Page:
The difference is that in a civil liability situation it is generally (but not always) the company that would be the target for litigation (because it has the deepest pockets), whereas in the statutory liability situation it will be the individual licence holder that is targeted.
As we know, of course, “the company” doesn’t build houses — its employees (or contractors) do.
Often in leaky building litigation where the contracting company has disappeared, the claimants then claim against former-employee and/or contractor builders, alleging them negligent. To that extent the civil liability exposure for an individual has not changed.
In both cases, the liability exposure of people who do building work is determined by what they actually did. In the case of an LBP, “what he actually did” will be recorded on a memorandum and signed by himself as having done the work, or supervised the work.
In the case of a non-LBP, it will be recorded in a contract and probably other documents. For example, councils have been including information on their building consent files about who did what for the past three or four years.
Who-did-what is now, and will continue to be, a question of fact determined upon a forensic investigation of the building process. This happens now whether or not the builder has signed any piece of paper, and whether or not they are licensed.
With liability for defective work set at 10 years, there’s a long time where an LBP might be vulnerable to a civil claim and/or a BPB complaint. In that time, the company that you worked for might have been sold, or closed down due to insolvency or retirement.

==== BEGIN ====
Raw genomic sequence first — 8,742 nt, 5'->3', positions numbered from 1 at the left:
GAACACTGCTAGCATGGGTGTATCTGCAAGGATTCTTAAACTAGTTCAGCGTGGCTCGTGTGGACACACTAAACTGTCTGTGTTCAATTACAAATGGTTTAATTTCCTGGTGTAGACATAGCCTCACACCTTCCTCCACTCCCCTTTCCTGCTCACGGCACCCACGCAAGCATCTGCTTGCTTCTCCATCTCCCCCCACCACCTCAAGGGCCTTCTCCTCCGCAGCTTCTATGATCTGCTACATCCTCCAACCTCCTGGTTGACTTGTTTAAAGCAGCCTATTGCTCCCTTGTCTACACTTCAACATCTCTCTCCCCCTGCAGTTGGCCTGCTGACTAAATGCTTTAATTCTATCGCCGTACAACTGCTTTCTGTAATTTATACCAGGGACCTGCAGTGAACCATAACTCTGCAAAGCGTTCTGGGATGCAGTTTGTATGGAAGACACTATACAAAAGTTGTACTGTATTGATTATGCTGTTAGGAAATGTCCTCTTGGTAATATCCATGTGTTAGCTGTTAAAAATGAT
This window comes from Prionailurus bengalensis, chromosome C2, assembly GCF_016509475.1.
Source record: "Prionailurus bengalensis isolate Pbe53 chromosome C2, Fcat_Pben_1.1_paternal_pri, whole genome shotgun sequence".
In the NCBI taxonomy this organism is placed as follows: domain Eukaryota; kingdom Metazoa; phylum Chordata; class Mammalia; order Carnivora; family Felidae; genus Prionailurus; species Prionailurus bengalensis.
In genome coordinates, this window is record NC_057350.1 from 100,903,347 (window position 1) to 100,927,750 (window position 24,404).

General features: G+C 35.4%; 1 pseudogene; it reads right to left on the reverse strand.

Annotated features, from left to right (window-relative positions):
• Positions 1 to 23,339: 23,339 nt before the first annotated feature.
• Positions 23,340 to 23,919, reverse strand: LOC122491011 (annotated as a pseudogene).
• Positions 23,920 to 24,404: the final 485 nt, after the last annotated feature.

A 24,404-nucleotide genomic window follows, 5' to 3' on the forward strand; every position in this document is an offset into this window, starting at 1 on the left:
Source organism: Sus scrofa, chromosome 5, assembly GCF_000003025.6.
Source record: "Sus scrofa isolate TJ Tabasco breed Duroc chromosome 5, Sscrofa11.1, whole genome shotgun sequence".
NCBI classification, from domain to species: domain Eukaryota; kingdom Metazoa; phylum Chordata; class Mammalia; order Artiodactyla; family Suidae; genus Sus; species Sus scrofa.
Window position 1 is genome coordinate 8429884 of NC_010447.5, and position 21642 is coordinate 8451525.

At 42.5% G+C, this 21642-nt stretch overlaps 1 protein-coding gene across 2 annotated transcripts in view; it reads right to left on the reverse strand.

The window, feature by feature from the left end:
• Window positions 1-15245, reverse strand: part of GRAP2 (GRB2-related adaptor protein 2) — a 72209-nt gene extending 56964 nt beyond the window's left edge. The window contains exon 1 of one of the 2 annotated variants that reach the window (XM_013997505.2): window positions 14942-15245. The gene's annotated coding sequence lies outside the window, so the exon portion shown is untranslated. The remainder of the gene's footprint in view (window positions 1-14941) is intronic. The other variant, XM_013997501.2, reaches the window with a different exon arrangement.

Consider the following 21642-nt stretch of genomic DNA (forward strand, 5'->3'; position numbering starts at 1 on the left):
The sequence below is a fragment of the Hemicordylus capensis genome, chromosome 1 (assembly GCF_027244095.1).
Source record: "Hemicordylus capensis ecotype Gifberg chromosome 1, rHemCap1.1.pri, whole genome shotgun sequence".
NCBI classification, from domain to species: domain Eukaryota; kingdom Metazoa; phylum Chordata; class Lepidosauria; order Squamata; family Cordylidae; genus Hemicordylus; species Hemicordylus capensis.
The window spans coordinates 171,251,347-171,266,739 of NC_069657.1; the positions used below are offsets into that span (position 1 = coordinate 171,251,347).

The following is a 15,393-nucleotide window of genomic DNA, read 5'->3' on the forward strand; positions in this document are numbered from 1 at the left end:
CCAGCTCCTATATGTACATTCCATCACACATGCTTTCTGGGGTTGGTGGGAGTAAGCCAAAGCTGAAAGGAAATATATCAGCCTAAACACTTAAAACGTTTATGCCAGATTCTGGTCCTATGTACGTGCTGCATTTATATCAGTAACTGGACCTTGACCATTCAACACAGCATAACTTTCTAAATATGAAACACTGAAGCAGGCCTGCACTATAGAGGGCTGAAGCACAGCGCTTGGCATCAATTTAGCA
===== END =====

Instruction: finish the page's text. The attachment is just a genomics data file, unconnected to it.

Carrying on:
Under the current joint and several liability framework, if the company was gone, you might (if your work was found to have been at fault) find yourself one of the few contributing parties to a settlement. If that was the case, you might well be bankrupted.
That is the situation now and the LBP scheme doesn’t change that. If that was the case, a complaint to the BPB and its potential penalties would be the last of your worries. However, they can also be severe.
These are the risks that you face. So how do you manage them?
Avoiding transferring managing risks
Risk management involves avoiding, transferring or managing your perceived risks. In the building work context, this would mean:
• Avoiding — an astute LBP will ensure that he does not take on work that is outside his knowledge ability and experience to manage.
• Transferring — if a certain task is beyond your skills and knowledge get someone else to do it.
• Managing — can be internally managed, or externally.
Internally managing your risks is about ensuring that you know the job inside out, and if there are design defects you put them in front of the client or the designer and get them sorted before you start — or as you go, if you find them when the job’s on foot.
Many builders say they can’t be too picky what they do, and will build whatever is on the plan. This approach has always been risky, and cannot be the attitude an LBP will take.